The Westport Inn is one of those places we often pass by, and seldom think about (unless we’re entertaining in-laws). Why not see for yourself what’s there?

And while you’re at it, think about what might have been.

(So the Inn can get a sense of numbers, please click here to RSVP.)

The Westport Inn began as The New Englander, in 1960. With BLT's purchase for $14.5 million, it will remain a hotel.

The Westport Inn began as The New Englander, in 1960. With BLT’s purchase for $14.5 million, it will remain a hotel.

Bridgewater’s Glendinning Goes Green

Bridgewater Associates is the world’s biggest hedge fund. It’s also one of Westport’s leading taxpayers.

But the firm keeps a very low profile. If not for the big buses zipping employees between their Glendinning headquarters complex on Weston Road and a 2nd office at Nyala Farms near I-95 Exit 18, no one would know they’re here.

However, a small blurb in this week’s Wall Street Journal raised concerns with an “06880” reader. The paper said that — after its plan to move to Stamford fell through — Bridgewater wants to renovate its Glendinning offices, and create an underground parking garage.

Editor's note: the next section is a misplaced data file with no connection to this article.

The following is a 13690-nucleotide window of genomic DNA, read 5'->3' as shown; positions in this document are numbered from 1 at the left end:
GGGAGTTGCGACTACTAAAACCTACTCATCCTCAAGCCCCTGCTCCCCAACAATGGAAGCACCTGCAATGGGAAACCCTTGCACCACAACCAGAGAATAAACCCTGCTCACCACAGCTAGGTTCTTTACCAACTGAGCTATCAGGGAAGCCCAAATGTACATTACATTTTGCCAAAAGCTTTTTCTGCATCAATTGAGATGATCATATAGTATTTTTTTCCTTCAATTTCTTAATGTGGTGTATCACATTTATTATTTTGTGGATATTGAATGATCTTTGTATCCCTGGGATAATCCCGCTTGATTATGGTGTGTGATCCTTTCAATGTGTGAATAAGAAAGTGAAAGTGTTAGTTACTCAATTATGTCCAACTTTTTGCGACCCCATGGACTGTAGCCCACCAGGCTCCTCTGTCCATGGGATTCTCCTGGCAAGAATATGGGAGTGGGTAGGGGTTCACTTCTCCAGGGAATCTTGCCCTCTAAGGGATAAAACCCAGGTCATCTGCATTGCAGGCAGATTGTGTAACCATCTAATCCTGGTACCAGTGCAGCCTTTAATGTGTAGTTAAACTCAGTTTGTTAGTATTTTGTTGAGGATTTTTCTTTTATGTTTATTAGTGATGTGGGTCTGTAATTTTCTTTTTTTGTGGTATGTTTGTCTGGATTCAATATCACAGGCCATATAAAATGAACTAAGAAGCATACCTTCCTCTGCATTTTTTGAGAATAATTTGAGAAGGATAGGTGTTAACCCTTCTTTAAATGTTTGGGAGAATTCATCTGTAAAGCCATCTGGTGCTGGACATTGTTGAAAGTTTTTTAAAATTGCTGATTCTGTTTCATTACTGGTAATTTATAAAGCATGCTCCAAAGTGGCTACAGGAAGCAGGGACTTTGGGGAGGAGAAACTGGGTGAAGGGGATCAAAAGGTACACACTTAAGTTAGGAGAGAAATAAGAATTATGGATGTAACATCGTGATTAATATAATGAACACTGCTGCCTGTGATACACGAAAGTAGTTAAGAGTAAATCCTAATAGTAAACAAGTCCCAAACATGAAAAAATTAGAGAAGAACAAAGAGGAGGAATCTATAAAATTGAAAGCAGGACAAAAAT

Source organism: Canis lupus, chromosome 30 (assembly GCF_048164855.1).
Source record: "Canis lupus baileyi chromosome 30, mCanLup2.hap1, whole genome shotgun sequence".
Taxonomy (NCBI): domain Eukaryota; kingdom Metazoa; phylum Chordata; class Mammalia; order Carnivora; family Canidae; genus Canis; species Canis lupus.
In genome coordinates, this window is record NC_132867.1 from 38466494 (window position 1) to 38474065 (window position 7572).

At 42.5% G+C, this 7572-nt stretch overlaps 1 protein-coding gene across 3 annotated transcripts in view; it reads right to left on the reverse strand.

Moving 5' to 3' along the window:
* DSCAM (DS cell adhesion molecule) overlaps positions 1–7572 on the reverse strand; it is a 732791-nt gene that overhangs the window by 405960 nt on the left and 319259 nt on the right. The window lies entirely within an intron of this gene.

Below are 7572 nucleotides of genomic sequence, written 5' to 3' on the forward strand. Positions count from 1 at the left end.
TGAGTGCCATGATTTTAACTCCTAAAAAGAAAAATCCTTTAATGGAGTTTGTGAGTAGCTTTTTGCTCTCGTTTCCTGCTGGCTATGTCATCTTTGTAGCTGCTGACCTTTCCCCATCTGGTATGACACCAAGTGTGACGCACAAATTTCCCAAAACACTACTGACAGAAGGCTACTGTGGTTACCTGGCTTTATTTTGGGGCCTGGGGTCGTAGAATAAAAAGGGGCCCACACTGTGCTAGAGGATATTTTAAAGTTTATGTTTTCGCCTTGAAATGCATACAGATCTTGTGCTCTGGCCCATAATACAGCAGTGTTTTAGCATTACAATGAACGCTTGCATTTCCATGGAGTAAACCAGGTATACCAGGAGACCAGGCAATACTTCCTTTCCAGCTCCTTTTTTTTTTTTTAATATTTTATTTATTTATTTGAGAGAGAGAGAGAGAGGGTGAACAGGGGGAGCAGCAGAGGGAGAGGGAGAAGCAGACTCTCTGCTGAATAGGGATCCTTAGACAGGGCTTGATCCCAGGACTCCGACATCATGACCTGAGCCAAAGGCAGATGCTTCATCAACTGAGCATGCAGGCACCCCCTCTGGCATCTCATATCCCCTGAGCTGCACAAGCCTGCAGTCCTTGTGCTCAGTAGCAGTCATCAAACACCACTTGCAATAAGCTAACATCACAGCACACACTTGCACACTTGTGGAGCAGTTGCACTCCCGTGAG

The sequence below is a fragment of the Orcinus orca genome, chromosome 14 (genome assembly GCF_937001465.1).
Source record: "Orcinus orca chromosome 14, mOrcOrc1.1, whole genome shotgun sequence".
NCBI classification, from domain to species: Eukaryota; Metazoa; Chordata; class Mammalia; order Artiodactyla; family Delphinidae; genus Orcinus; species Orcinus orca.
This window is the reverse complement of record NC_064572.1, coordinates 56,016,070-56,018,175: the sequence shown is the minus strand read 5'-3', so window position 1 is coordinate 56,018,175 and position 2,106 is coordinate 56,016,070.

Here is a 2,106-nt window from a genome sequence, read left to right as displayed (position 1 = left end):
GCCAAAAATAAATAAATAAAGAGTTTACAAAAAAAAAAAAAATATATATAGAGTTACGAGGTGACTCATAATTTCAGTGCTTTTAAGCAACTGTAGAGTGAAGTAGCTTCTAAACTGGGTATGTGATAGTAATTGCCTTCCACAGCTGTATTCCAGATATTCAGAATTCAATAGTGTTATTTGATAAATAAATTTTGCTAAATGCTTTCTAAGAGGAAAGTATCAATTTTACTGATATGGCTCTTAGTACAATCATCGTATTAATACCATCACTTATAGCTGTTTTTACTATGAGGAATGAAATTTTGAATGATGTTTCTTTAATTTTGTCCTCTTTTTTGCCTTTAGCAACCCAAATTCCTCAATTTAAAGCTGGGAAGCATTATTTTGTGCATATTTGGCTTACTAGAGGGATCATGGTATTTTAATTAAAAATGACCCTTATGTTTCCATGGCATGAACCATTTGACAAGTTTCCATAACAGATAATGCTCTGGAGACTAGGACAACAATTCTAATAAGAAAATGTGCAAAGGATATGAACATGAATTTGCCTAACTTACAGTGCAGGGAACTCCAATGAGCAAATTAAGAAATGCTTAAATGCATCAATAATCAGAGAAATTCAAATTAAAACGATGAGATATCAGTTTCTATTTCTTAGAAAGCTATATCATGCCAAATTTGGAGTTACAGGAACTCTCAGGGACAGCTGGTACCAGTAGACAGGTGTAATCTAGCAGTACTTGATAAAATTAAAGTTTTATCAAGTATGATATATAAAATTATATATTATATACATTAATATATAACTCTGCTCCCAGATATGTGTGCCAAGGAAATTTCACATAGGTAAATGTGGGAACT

The project “could require the involvement of the Army Corps of Engineers,” the WSJ noted.

Bridgewater headquarters

An aerial view of Bridgewater’s Glendinning headquarters. Note the parking spaces on both sides of the river.

“Scope of project sounds mind-blowing,” said the email I received. “How come nothing online?”

It’s not as massive as it sounds. In fact, Bridgewater — whose corporate culture has been called “cultish,” “bizarre” and “not for everyone” — has for nearly 20 years been a careful steward of the wooded, riverfront Glendinning property (and an excellent tenant in the hidden-away Nyala Farms complex too).